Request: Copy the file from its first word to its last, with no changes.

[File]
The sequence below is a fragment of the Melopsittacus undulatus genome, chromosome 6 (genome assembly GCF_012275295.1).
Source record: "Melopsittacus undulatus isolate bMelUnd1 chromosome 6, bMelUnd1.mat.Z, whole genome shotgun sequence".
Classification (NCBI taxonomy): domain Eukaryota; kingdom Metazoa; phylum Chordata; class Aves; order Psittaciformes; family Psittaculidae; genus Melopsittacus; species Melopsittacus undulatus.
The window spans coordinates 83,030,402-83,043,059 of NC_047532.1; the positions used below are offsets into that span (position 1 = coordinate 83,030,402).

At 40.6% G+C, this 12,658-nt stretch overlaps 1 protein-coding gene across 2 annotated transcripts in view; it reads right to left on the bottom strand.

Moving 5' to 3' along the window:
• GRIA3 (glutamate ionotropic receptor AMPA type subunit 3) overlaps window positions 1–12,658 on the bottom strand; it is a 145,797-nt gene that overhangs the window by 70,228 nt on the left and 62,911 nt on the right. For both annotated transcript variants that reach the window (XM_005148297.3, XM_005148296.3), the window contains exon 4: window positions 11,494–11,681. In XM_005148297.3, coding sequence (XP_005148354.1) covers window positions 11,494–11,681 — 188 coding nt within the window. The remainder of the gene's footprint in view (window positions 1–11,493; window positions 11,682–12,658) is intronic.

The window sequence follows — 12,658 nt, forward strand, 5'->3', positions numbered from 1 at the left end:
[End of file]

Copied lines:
The sequence below is a fragment of the Melopsittacus undulatus genome, chromosome 6 (genome assembly GCF_012275295.1).
Source record: "Melopsittacus undulatus isolate bMelUnd1 chromosome 6, bMelUnd1.mat.Z, whole genome shotgun sequence".
Classification (NCBI taxonomy): domain Eukaryota; kingdom Metazoa; phylum Chordata; class Aves; order Psittaciformes; family Psittaculidae; genus Melopsittacus; species Melopsittacus undulatus.
The window spans coordinates 83,030,402-83,043,059 of NC_047532.1; the positions used below are offsets into that span (position 1 = coordinate 83,030,402).

At 40.6% G+C, this 12,658-nt stretch overlaps 1 protein-coding gene across 2 annotated transcripts in view; it reads right to left on the bottom strand.

Moving 5' to 3' along the window:
• GRIA3 (glutamate ionotropic receptor AMPA type subunit 3) overlaps window positions 1–12,658 on the bottom strand; it is a 145,797-nt gene that overhangs the window by 70,228 nt on the left and 62,911 nt on the right. For both annotated transcript variants that reach the window (XM_005148297.3, XM_005148296.3), the window contains exon 4: window positions 11,494–11,681. In XM_005148297.3, coding sequence (XP_005148354.1) covers window positions 11,494–11,681 — 188 coding nt within the window. The remainder of the gene's footprint in view (window positions 1–11,493; window positions 11,682–12,658) is intronic.

The window sequence follows — 12,658 nt, forward strand, 5'->3', positions numbered from 1 at the left end: